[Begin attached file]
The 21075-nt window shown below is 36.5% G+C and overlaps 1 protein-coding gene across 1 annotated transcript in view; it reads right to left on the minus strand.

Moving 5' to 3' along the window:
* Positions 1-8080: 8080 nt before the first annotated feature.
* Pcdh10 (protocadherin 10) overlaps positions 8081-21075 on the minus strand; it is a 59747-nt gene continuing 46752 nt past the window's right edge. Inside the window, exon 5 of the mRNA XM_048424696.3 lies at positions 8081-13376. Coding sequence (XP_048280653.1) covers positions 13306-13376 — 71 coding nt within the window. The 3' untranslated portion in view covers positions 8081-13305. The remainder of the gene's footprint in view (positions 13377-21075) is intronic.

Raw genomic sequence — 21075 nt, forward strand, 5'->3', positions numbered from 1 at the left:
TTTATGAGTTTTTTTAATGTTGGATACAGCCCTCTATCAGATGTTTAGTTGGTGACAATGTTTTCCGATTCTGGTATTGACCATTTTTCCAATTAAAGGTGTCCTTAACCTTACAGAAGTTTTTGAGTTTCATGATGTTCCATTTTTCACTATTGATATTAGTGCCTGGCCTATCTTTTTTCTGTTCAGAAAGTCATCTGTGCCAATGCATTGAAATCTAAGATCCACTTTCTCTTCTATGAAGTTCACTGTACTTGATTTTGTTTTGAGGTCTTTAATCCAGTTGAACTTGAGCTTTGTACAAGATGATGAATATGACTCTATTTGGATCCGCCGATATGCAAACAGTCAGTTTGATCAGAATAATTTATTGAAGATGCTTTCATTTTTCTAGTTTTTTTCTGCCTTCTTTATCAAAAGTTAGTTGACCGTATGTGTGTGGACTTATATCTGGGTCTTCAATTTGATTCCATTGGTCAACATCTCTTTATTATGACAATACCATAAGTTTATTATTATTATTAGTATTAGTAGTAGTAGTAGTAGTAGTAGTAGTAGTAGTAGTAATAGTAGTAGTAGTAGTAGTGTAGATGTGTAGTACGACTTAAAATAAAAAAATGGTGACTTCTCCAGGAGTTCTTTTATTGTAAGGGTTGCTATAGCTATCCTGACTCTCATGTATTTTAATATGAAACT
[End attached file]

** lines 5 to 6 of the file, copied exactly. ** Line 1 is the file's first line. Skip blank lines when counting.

Raw genomic sequence — 21075 nt, forward strand, 5'->3', positions numbered from 1 at the left:
TTTATGAGTTTTTTTAATGTTGGATACAGCCCTCTATCAGATGTTTAGTTGGTGACAATGTTTTCCGATTCTGGTATTGACCATTTTTCCAATTAAAGGTGTCCTTAACCTTACAGAAGTTTTTGAGTTTCATGATGTTCCATTTTTCACTATTGATATTAGTGCCTGGCCTATCTTTTTTCTGTTCAGAAAGTCATCTGTGCCAATGCATTGAAATCTAAGATCCACTTTCTCTTCTATGAAGTTCACTGTACTTGATTTTGTTTTGAGGTCTTTAATCCAGTTGAACTTGAGCTTTGTACAAGATGATGAATATGACTCTATTTGGATCCGCCGATATGCAAACAGTCAGTTTGATCAGAATAATTTATTGAAGATGCTTTCATTTTTCTAGTTTTTTTCTGCCTTCTTTATCAAAAGTTAGTTGACCGTATGTGTGTGGACTTATATCTGGGTCTTCAATTTGATTCCATTGGTCAACATCTCTTTATTATGACAATACCATAAGTTTATTATTATTATTAGTATTAGTAGTAGTAGTAGTAGTAGTAGTAGTAGTAGTAGTAATAGTAGTAGTAGTAGTAGTGTAGATGTGTAGTACGACTTAAAATAAAAAAATGGTGACTTCTCCAGGAGTTCTTTTATTGTAAGGGTTGCTATAGCTATCCTGACTCTCATGTATTTTAATATGAAACT